"The steel industry in China is way oversupplied because they built steel-mill capacity like crazy, " Leszczynski said. "They don't know what to do with the steel. They're lucky to find enough demand for this steel."
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    Henan Jan-Sep coal output down 10.5pct on year

    Henan province, one major coal producer in central China, produced 92.76 million tonnes of raw coal over January-September this year, down 10.5% year on year, showed data from the Henan Administration of Coal Mine Safety on October 13.

    During the same period, key mines – owned by the provincial government or branches of central government-owned companies – produced 87.63 million tonnes of raw coal, a drop of 10.8% from the year prior.

    The output from local mines – owned by governments at the prefecture and lower levels and private operators – down 5.6% on year to 5.13 million tonnes.

    The administration didn’t publish the output figures for September.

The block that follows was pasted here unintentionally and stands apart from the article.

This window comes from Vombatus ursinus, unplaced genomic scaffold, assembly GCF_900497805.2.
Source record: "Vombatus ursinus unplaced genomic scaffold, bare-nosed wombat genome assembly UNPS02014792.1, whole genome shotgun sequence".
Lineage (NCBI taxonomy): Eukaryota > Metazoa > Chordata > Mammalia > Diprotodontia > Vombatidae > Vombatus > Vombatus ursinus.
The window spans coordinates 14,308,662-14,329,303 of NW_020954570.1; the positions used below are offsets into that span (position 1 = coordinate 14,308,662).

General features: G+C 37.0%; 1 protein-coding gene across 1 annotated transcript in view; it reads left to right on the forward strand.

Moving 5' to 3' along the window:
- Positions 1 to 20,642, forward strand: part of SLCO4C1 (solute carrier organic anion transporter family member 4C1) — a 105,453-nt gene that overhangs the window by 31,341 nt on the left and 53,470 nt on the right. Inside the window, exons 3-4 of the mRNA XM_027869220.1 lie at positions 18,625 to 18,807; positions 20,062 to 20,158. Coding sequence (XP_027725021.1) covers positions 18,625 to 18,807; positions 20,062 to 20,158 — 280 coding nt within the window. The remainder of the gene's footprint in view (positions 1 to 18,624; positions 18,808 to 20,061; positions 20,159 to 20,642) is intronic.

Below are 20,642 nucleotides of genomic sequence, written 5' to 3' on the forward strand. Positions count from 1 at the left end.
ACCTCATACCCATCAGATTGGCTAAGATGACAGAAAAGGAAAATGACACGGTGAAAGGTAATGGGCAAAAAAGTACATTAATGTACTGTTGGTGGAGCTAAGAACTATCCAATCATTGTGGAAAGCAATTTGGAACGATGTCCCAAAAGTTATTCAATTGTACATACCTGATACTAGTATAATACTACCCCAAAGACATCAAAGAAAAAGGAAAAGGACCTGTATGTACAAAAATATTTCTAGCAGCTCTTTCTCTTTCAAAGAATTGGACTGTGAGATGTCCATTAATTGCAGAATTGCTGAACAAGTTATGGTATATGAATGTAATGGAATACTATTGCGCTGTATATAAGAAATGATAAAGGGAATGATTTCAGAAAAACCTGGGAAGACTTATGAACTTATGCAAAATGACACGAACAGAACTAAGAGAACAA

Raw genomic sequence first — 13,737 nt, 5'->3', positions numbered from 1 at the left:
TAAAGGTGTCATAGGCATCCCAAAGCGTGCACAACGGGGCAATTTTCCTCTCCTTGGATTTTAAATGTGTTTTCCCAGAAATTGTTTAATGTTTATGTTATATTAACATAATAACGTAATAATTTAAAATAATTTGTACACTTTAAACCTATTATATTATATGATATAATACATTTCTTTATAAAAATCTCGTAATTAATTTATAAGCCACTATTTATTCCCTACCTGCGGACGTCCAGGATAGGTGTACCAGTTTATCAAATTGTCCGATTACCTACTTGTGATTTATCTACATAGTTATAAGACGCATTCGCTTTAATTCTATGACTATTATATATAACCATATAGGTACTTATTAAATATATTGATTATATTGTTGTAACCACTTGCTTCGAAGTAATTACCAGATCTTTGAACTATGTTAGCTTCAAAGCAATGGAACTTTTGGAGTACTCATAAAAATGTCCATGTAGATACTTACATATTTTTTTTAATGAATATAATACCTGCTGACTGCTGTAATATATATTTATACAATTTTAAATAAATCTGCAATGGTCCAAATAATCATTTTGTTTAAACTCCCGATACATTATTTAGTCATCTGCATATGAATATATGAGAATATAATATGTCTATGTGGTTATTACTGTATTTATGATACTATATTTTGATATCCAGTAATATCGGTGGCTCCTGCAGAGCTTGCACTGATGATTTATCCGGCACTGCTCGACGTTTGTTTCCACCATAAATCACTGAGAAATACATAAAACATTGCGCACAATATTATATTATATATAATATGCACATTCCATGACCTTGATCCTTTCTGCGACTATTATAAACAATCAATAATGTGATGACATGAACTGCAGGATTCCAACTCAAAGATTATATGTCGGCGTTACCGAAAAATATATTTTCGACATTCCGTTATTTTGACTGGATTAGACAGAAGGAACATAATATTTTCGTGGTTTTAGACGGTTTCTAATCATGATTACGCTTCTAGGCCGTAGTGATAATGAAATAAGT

Calculations showed output in September stood at 10.24 million tonnes, falling 3.03% on month and down 0.1% on year.

    Output from key mines stood at 9.54 million tonnes or 93.2% of the total in September, down 3.34% from August and down 0.63% year on year; while output from local mines rose 4.55% on year to 690,000 tonnes, unchanged from August.
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    US steel production in Week 41 dips 7.3% YoY - AISI

    US steel production in Week 41 dips 7.3% YoY - AISI

    n the week ending October 10, 2015, domestic raw steel production was 1,705,000 net tons while the capability utilization rate was 71.3 percent. Production was 1,840,000 net tons in the week ending October 10, 2014 while the capability utilization then was 76.5 percent. The current week production represents a 7.3 percent decrease from the same period in the previous year. 

    Production for the week ending October 10, 2015 is down 1.3 percent from the previous week ending October 3, 2015 when production was 1,727,000 net tons and the rate of capability utilization was 72.2 percent.